I think I’ll die on this island… I think I’ll curl up and greet my death with passivity, clapping it in the shoulder like an old friend. Death holds no fear for me any more - in fact I think I welcome it’s approach. I lift my face into the wind and watch the skeleton approach slowly across the wild and bleak beach. The icy sea is choppy, and the waves slop constantly against the sides of my mind… the vision of my glory days won’t leave me, won’t leave me at all. I can sit down here on the edge of the beach amongst the seaweed and watch the icy waves receding from me, diminishing into some remote spot I once occupied. My days of triumph are far behind me now, and getting smaller all the time. The Paris I designed and help build… the Champs-Elysées stretching out for a whole mile, strait as a ruler - and the ruler I was, so that I was able to see the approach of an enemy. And the Arc de Triomphe arching over me as I sat on my horse below. My glory days, I held all the triumph in my hand… I held everything at my feet - where is it now?

I stare at a distant spot on the icy grey waves as they turn over and over, battering against the sides of my mind. Absorbing the memories, completely absorbing them so there’s nothing left now, nothing at all. After my death what will be left of me? Will they take my tiny skeleton back to Paris I wonder, or will I simply rot here, on Saint Helena. There’s no way of telling… I don’t suppose that it matters now, for my days of triumph are over.”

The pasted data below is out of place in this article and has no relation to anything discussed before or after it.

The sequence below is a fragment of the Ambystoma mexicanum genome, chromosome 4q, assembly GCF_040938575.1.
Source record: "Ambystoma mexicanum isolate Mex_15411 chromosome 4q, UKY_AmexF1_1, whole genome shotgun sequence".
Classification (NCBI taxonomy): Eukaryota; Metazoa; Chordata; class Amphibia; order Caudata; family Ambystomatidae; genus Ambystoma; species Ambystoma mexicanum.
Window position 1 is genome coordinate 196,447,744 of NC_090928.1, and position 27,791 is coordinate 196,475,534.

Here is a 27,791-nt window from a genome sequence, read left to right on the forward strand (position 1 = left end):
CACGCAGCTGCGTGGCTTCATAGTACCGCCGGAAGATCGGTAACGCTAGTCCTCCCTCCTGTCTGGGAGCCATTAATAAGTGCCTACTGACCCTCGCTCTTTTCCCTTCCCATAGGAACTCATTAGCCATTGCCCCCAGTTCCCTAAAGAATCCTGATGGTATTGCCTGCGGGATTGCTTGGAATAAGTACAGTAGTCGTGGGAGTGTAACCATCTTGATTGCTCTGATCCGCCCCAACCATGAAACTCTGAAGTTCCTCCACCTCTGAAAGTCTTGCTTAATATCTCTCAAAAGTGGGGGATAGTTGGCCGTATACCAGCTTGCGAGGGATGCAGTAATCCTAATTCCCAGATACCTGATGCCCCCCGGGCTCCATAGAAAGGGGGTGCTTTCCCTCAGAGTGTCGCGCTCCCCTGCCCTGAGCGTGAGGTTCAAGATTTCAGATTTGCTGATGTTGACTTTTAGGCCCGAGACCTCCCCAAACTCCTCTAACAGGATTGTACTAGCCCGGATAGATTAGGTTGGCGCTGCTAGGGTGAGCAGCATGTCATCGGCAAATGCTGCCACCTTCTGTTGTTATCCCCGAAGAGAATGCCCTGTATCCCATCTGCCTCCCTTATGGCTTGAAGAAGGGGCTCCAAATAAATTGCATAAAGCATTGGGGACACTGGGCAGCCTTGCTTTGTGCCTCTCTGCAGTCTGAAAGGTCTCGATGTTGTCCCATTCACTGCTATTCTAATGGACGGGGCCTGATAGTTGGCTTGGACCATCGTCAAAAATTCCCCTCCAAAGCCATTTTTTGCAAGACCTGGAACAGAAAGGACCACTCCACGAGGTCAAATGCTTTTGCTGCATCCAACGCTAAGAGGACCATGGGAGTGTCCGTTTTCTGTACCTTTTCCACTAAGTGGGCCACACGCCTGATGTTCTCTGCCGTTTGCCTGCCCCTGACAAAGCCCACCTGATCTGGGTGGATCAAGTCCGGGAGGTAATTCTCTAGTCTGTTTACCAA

Writer's Island Wondrous

The prompt at Writer's Island is: Wondrous


Lying stretched out to full extent on my bed, I’m staring at the steel toes of my boots and listening to the howling winds buffering the sides of the tent as though trying desperately to get inside and freeze us all solid in a mass. Beside me lies the captain, breathing slowly and laboriously. To him every breath is an effort, a measure of time passing, minutes ticking away. On my other side is the still form of Doctor Wilson, already dead. At least that’s what I imagine – I can’t actually see him, as my neck won’t allow me to turn my head far enough… or maybe some part of the heavy clothing I’m wearing prevents me. Or maybe the doctor has not been there at all, maybe we left him somewhere outside, wondering across the icy wastes, searching for a way back through the blizzard, battling against the horrors of frostbite, always searching for a way back… though it is too late now for the winter darkness is already upon us and there is no hope now. We lost, all three of us, we reached the south pole some months ago but found it was useless, we were too late. And so what was there left to do but to come back? But even then, we knew there was no point… we were already lost, even as we set out to return.